March Madness is living up to its name.
Brackets burst Thursday just two hours into the annual college basketball tournament when Dayton upset Ohio State.
World's. Worst. NCAA. Bracket. That's the assessment of the folks at Deadspin, who tracked down this mess. Click image for a larger view.
Yahoo reports that 83.7 percent of the participants in its Tourney Pick 'Em game had selected the Buckeyes. I suspect a similar percentage also had their hopes on Ohio in the Warren Buffett backed Quicken Loans billion challenge.
For them, March Madness is now March Sadness.
Still, hope springs eternal, both for fans of the teams remaining in the men's college basketball national championship tournament and those betting on them.
And a few -- including Slate's editorial director John Swansburg, who sent Buffett an hilarious letter about his perfect bracket -- remain in the hunt for big bucks. Before today's tip-offs, out of a total of 11 million brackets filled out at ESPN.com, 18,741 people had perfect picks. That's 0.17 percent of entrants.
Gambling trumps athletics: In fact, the annual winnowing to a Final Four and ultimate hoops champion has become in many ways more of a gambling event than a sporting event. Consider, for example, these numbers:
- The Super Bowl remains the largest single sporting event in Las Vegas, but more money is wagered during the two-and-a-half weeks of March Madness games. Nevada's gaming commission says $324 million was wagered last March on pro and college basketball at the state's sports books; some estimate around 70 percent of those bets, or almost $270 million, were on college games.
- Around $12 billion was bet worldwide on last year's tournament games, according to Pregame.com.
- States with licensed sports books -- Nevada, along with some options in Delaware, Montana and Oregon -- take in around $90 million to $100 million in bets.
- The FBI estimates that $2.5 billion is illegally wagered on the NCAA tournament games.
Note that last bullet point. Billions illegally wagered. And yes, that includes most office pools.
And there are a lot of them. Challenger, Gray & Christmas says that 50 million Americans are expected to participate in office pools.
That vested financial interest in the games means, says the global outplacement firm, that companies stand to lose at least $1.2 billion for every unproductive work hour during the first week of the tournament.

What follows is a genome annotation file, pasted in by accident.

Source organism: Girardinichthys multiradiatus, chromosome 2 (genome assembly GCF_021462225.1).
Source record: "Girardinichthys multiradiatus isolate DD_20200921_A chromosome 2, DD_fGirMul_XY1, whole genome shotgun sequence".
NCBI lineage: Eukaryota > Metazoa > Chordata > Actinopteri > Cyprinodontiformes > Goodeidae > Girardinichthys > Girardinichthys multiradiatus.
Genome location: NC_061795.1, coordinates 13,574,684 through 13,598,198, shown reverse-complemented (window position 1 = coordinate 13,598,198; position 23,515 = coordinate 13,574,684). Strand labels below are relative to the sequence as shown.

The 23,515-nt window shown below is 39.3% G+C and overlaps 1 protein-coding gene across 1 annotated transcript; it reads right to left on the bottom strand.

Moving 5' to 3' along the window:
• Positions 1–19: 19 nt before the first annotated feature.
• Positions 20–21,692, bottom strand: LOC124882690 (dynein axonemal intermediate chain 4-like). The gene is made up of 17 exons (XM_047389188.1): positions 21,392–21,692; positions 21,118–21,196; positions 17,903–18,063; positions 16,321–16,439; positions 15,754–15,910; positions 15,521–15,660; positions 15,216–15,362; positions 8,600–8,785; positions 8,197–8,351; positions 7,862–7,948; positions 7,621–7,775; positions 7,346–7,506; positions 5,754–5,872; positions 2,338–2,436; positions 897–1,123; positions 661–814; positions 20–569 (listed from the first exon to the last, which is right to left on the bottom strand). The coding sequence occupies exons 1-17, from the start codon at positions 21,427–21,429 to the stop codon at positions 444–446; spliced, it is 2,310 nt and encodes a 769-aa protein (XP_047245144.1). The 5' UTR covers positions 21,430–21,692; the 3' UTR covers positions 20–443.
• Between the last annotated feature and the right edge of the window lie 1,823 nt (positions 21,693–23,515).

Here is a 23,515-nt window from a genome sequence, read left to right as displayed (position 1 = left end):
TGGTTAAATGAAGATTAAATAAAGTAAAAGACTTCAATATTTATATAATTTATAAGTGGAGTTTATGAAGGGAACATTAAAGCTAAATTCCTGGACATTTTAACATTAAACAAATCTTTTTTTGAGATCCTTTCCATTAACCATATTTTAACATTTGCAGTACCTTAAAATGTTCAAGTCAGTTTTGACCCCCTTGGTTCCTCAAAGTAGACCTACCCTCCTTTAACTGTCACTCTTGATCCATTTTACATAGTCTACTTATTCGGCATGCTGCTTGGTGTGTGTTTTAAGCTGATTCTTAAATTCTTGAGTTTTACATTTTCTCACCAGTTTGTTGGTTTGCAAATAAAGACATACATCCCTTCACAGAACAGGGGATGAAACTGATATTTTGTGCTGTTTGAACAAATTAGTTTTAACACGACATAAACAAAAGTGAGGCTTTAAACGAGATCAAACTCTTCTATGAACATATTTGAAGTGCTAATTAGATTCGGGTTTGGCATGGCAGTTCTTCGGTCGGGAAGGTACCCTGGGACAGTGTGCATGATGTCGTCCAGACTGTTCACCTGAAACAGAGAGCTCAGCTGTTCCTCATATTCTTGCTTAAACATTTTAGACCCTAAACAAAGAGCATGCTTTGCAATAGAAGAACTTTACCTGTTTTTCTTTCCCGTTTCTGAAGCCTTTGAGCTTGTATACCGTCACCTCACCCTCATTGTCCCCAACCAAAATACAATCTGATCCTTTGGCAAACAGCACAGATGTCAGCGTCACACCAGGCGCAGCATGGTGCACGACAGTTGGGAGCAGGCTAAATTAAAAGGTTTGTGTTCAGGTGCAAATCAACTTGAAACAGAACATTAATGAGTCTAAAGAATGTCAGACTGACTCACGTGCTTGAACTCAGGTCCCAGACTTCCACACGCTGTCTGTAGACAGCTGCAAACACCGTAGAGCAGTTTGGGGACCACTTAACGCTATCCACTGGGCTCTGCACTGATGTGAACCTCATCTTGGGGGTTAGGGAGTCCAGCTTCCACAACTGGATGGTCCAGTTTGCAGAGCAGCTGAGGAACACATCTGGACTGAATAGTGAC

Those businesses full of distracted employees have company in Uncle Sam.
Illegal but taxable gambling income: The Internal Revenue Service also is a big loser during March Madness.
Folks placing bets and winning from illegal bookies are not going to report that money to the tax collector. Neither are the millions who drop a few bucks in their office pools and take home jackpots on April 6.
But as I noted over at Bankrate Taxes Blog, all gambling winnings, legal and illegal, are taxable income.
This is not news to regular readers of my work at Bankrate or here on the ol' blog. I mention it every Super Bowl, as well as when the Triple Crown horse races roll around and when the national lottery drawings get really big.
So I won't dwell on it here.
Prop bets for basketball, too: Instead, I thought I'd share another way you might win a few dollars off the remaining basketball games. You can make proposition, or prop, bets.
These bets get lots of attention during the Super Bowl. They are wagers on just about anything that could happen in a game, football or roundball.
Some of the more popular NCAA tournament prop bets are:
- Will all No. 1 seeds make the Final Four?
- Which #1 ranked seed will be the first to be eliminated?
- Will a #16 seed advance past the round of 64?
- What seed will the 2014 champion be?
- Which conference will the champion come from?
- What will be the most points scored by one team during the tournament?
- What will be the highest margin of victory during round of 64 games?
More tax talk: In addition to examining the tax implications of betting last week (well, actually this week) at my other tax blog, I also looked at the price some people pay when they gamble with not paying their state tax bills.
Nearly 9,000 New Yorkers have temporarily lost their licenses because they owe the Empire State more than $10,000 in taxes.
This program has paid off big for New York. Threatened license suspension has brought in nearly $56.4 million to state and local coffers.
You can usually find my additional tax thoughts at Bankrate on each Tuesday and Thursday. If you don't make it over there, you can find a round-up here the following weekend ... or early (like today!) on those rare days that I get my act together sooner rather than later!
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